Eight bird species are first confirmed avian extinctions this decade

Spix’s macaw, a brilliant blue species of Brazilian parrot that starred in the children’s animation Rio, has become extinct this century, according to a new assessment of endangered birds.

The macaw is one of eight species, including the poo-uli, the Pernambuco pygmy-owl, and the cryptic tree hunter, that can be added to the growing list of confirmed or highly likely extinctions, according to a new statistical analysis by BirdLife International.

The species gone extinct include Spix’s macaw, the Alagoas Foliage-gleaner, the cryptic tree hunter, the Pernambuco pygmy-owl, the poo-uli, or black-faced honeycreeper and the glaucous macaw.

Five of these new extinctions have occurred in South America and have been attributed by scientists to deforestation. Four out of the eight species declared extinct belong to Brazil.

BirdLife International (formerly the International Council for Bird Preservation) is a global partnership of conservation organizations that strives to conserve birds, their habitats and global biodiversity, working with people towards sustainability in the use of natural resources. It is the world’s largest partnership of conservation organizations, with over 120 partner organizations.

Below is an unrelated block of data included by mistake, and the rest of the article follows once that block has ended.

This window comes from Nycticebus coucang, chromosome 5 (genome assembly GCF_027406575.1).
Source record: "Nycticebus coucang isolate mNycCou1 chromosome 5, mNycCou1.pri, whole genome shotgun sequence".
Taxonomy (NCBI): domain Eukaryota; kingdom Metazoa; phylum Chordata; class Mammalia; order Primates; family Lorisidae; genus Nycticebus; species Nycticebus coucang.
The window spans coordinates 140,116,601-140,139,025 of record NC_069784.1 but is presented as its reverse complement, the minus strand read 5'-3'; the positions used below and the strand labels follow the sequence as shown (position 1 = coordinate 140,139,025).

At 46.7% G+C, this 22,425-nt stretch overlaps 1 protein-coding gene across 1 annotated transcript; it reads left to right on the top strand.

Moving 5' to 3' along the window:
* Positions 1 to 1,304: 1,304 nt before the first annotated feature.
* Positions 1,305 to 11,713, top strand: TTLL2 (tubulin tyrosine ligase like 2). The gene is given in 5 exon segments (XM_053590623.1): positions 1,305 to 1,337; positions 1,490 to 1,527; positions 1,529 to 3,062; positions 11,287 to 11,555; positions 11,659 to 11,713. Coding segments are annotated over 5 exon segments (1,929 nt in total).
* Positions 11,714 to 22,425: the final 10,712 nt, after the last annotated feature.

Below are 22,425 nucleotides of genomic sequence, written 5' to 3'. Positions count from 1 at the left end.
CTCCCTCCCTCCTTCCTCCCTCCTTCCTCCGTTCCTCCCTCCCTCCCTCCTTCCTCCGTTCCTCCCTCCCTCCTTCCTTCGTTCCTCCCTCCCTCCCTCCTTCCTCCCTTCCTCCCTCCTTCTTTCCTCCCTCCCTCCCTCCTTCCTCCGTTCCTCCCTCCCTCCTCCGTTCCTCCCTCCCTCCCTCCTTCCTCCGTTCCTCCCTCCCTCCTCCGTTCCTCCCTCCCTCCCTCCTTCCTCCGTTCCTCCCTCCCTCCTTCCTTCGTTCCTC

BirdLife International publishes a quarterly magazine, World Birdwatch, which contains recent news and authoritative articles about birds, their habitats, and their conservation around the world.

BirdLife International is the official Red List authority for birds, for the International Union for Conservation of Nature.

The IBAs are “places of international significance for the conservation of birds and another biodiversity” and are “distinct areas amenable to practical conservation action,” according to BirdLife International.

Declaring a site as an Important Bird and Biodiversity Area does not ensure that the site gets legal protection or becomes inaccessible to people. Instead BirdLife International encourages national and State governments to recognize the areas as sites of vital importance for conservation of wildlife and to empower local community-based conservation initiatives.

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